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News Around the Net

So Seinfeld premiered twenty-five years ago last week?  Holy cow.  Here’s a great look back at the beginning of the show.  This is an interesting assessment of the show’s influence by noting, counter-intuitively, Seinfeld’s lack of imitators.  This is also worth your time: The New York Post’s list of Seinfeld’s 25 greatest contributions to the English language.

Somehow Community has once again escaped cancellation and is now so close to the attainment of the “Six Seasons and a Movie” dream.  Nice to see this much-loved (though I guess little-watched) show dodge death once again.

Devin Faraci’s reviews of the Transformers film series are absolutely hilarious.  His review of the latest debacle, Age of Extinction, is here.  After reading that, I encourage you to travel back in time through the terrible-ness, and enjoy his review of the third film, Dark of the Moon, as well as the second film, Revenge of the Fallen, which Mr. Faraci correctly identifies as one of the worst films ever made.  These are very funny pieces as well as astute dissections of why these films have been such disappointments.

Alan Sepinwall has another great “TV Rewind” column, this one looking back at “Thanksgiving Orphans,” a classic season 5 episode of Cheers.  (It’s the one that ends with the huge food-fight.)  Now I need to go back and re-watch that episode immediately.

Great article about a great movie: a look back at The Beatles’ A Hard Days Night.  The movie is a minor miracle, something which should have been dreck but instead was gold.  I really love this film.

I still love listening to Kevin Smith spin yarns, but it’s been a bit of a stretch since I was last excited for one of his films.  (I still haven’t seen his last flick, Red State.  I’m curious to watch it one of these days, but it’s been a low priority for me.)  I don’t have any clue what to make of his latest film, Tusk, a horror film inspired by one of his podcasts.  Like the new poster, though.

The apocalypse is un-cancelled!  Pacific Rim 2 is actually happening?  I have mixed feelings.  I love Guillermo del Toro and if he has another story to tell in this universe then I’m game.  Still, while the first film was a visual feast and the action was amazing, I felt the story fell way short.  I hope the sequel, if it really gets made, has more interesting characters anchoring the story.

This is a fantastic interview with phenomenal actor Alan Tudyk, in which he discusses several of his roles in-depth, as well as his commitment to never … [continued]

Browse Josh's Portfolio and the Comic, Reviews or Blog archive.

“Sorry, we’re closed” — Josh’s Favorite TV Series Finales!

As I prepare for this weekend’s series finale of Battlestar Galactica (and contemplate life without that brilliant show, one of the greatest of the last two decades), I’ve been thinking about some of the great series finales of the recent past.  Here are some of my favorites, counting down from ten!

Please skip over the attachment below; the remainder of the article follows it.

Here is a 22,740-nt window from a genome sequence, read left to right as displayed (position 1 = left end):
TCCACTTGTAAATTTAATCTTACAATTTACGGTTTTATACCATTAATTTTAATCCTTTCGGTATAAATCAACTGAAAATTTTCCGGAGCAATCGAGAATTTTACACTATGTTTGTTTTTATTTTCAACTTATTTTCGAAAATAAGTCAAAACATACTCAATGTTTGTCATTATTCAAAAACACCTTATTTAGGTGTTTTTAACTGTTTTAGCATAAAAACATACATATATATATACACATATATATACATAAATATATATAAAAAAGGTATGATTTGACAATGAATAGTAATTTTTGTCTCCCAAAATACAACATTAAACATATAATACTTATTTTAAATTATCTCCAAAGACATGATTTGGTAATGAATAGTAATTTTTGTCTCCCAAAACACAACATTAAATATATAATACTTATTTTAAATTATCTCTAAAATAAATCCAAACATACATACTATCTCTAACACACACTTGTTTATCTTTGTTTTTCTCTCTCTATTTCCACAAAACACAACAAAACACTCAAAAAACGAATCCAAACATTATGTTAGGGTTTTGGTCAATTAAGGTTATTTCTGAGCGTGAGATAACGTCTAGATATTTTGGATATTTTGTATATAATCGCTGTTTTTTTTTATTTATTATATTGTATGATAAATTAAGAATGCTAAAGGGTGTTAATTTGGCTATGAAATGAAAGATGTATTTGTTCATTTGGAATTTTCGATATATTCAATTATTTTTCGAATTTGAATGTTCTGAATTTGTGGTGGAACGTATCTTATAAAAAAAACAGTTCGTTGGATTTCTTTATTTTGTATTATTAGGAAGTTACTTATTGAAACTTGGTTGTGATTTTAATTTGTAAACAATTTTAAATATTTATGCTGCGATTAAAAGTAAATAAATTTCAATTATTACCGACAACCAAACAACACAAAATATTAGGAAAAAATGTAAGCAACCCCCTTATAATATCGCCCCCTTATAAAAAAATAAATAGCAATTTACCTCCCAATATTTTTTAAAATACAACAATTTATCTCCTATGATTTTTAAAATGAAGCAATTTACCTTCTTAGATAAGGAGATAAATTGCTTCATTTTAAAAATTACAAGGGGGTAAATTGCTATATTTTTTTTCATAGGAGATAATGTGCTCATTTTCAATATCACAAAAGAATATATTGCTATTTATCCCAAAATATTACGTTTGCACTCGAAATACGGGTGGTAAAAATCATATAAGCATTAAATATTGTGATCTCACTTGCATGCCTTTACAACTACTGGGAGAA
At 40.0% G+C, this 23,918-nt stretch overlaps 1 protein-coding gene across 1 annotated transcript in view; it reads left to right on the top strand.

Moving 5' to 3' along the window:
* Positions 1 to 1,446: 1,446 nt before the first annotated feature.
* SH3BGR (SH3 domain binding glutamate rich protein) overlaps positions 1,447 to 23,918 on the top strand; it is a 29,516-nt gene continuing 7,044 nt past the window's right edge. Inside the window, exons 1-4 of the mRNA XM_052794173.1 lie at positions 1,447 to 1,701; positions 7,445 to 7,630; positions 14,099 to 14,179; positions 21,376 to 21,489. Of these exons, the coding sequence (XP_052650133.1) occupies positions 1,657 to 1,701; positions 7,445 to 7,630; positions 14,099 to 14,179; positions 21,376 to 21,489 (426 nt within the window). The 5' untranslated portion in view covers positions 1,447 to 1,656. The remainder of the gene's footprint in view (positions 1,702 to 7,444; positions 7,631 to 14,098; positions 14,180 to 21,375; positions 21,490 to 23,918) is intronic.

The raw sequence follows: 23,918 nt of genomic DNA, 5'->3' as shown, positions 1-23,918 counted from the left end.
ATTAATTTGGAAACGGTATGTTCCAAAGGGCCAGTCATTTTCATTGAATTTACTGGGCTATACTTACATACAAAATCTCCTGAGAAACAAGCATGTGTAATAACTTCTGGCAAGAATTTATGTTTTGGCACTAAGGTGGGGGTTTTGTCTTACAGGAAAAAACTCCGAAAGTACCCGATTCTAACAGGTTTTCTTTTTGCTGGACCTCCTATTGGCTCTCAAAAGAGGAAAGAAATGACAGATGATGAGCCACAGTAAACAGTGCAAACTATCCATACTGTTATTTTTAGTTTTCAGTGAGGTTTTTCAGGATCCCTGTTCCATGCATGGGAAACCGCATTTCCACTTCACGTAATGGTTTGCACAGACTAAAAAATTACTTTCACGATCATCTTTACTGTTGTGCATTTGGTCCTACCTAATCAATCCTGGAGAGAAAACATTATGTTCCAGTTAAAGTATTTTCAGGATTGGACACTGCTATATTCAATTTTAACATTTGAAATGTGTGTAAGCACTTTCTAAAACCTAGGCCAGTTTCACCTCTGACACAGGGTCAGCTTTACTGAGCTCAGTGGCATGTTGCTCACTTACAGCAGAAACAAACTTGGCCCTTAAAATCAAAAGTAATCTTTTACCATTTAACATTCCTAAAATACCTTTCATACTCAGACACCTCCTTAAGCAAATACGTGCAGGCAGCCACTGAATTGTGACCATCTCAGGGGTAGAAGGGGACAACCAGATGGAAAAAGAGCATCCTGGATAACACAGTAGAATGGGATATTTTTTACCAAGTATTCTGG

10.  Cheers — “One For the Road” — Diane Chambers (Shelly Long) returns in an attempt to re-kindle her romance with Sam (Ted Danson) in this extra-long finale.  To be honest, it’s been years since I’ve seen this one, but my recollection is of really enjoying it.  Bringing back Shelly Long, who was pretty much the star of the show (along with Danson) for the first half of its run, was a brilliant idea.  And the final scene is perfect — Sam waving away a customer while saying “sorry, we’re closed.”  Sniff!

9.  Star Trek: Deep Space Nine — “What You Leave Behind” — I am giving props here to the entire 10-hour, 9-episode “final chapter” of this, the greatest of the Star Trek series.  The show finally becomes what it has always flirted with: a true serial, as seven seasons worth of storylines come to fruition over the course of this magnificent final epic run of episodes.  The Dominion War escalates, a secret section of Starfleet’s complicity in attempted genocide is revealed, and Captain Benjamin Sisko must finally fulfill his destiny as Emissary of the Prophets (a story thread begun in the series’ pilot episode). The show was notable for its enormous cast of recurring characters, and everyone gets his/her due here (with quite a number of popular characters meeting their demise!).  The show gets bumped down a bit on my list because the actual final two-hour episode isn’t quite as great as the episodes leading up to it (it looks like they used up their special effects budget, as one of the major battle sequences is composed almost entirely of recycled footage, something that eagle-eyed fans like me noticed).  Still, the melancholy tone (so unusual for a Trek series) and the sad, final shot of Jake Sisko looking out the window for his lost father as the camera pulls back and the station slowly fades away into the blackness of space is just perfection.

8.  Justice League Unlimited — “Destroyer” — Classic DC Comics villain Darkseid launches a full-scale invasion of Earth, and even the combined might of practically every character (hero & villain) who ever appeared on this amazing animated show are powerless to stop him.  In an epic battle atop the ruins of the Daily Planet building, Superman ultimately falls before the might of Darkseid.  (That sequence, by the way, is a showcase for the … [continued]